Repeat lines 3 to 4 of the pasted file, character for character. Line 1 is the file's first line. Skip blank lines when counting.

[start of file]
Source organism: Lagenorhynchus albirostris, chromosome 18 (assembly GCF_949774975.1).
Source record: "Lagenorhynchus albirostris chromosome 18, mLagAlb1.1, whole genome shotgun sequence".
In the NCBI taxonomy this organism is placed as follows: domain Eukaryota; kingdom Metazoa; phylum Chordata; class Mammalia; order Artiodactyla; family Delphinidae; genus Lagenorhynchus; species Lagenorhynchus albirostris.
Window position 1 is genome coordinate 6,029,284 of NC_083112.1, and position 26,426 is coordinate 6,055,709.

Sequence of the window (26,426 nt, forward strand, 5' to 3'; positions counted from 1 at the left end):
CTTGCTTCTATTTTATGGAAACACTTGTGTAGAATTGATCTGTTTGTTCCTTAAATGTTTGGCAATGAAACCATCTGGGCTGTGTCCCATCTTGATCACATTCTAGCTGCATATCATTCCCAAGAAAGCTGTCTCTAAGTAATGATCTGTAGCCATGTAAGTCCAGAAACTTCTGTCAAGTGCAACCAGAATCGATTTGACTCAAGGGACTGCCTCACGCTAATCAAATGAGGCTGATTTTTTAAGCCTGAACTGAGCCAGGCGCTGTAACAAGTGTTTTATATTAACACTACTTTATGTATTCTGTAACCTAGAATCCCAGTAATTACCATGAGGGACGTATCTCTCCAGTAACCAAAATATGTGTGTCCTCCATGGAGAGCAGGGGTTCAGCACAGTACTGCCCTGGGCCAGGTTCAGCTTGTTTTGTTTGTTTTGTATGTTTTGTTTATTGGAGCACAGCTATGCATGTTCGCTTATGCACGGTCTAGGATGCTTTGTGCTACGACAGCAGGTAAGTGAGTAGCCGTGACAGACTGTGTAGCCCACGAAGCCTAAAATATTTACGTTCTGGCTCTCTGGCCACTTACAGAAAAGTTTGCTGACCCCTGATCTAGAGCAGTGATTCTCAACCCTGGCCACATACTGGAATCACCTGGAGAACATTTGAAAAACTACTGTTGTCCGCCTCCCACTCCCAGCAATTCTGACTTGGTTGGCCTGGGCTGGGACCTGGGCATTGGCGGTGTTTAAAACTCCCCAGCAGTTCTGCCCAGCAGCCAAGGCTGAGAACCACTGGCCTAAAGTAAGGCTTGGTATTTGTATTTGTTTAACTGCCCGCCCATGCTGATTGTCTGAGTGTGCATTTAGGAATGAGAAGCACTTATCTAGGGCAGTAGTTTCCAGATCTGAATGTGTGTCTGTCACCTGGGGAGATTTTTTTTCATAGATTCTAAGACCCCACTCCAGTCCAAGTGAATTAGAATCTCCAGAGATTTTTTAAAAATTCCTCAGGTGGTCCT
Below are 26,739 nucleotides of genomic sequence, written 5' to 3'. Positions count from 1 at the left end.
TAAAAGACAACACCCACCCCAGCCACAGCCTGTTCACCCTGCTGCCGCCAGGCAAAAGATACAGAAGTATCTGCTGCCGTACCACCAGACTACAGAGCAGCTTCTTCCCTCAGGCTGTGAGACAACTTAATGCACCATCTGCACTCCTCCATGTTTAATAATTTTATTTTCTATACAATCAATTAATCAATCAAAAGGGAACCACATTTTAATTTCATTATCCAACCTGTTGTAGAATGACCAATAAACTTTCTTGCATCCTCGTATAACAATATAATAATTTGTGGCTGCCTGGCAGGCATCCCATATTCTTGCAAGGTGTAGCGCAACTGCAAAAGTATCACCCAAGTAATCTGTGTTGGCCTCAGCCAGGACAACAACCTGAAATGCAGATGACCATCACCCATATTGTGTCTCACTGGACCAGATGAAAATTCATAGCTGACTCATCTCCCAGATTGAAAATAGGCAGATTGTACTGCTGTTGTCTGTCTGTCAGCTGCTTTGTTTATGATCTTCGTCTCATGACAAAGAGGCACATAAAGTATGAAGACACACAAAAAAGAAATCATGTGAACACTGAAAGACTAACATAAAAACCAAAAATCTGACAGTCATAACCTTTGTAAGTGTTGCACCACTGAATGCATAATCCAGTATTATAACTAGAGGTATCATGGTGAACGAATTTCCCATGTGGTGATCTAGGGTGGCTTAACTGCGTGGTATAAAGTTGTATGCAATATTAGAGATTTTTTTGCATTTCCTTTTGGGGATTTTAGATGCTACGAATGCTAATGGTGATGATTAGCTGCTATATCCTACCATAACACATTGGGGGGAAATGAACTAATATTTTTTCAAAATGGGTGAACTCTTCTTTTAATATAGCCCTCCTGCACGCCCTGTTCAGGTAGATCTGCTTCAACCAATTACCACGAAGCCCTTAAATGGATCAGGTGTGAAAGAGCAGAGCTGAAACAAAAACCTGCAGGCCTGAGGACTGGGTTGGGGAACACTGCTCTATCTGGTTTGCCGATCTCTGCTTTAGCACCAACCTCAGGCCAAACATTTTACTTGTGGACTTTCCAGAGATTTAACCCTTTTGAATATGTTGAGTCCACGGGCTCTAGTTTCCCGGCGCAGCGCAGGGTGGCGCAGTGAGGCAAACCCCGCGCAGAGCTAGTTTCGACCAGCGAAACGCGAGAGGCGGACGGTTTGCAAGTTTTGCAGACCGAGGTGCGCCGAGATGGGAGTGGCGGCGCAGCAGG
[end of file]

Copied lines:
In the NCBI taxonomy this organism is placed as follows: domain Eukaryota; kingdom Metazoa; phylum Chordata; class Mammalia; order Artiodactyla; family Delphinidae; genus Lagenorhynchus; species Lagenorhynchus albirostris.
Window position 1 is genome coordinate 6,029,284 of NC_083112.1, and position 26,426 is coordinate 6,055,709.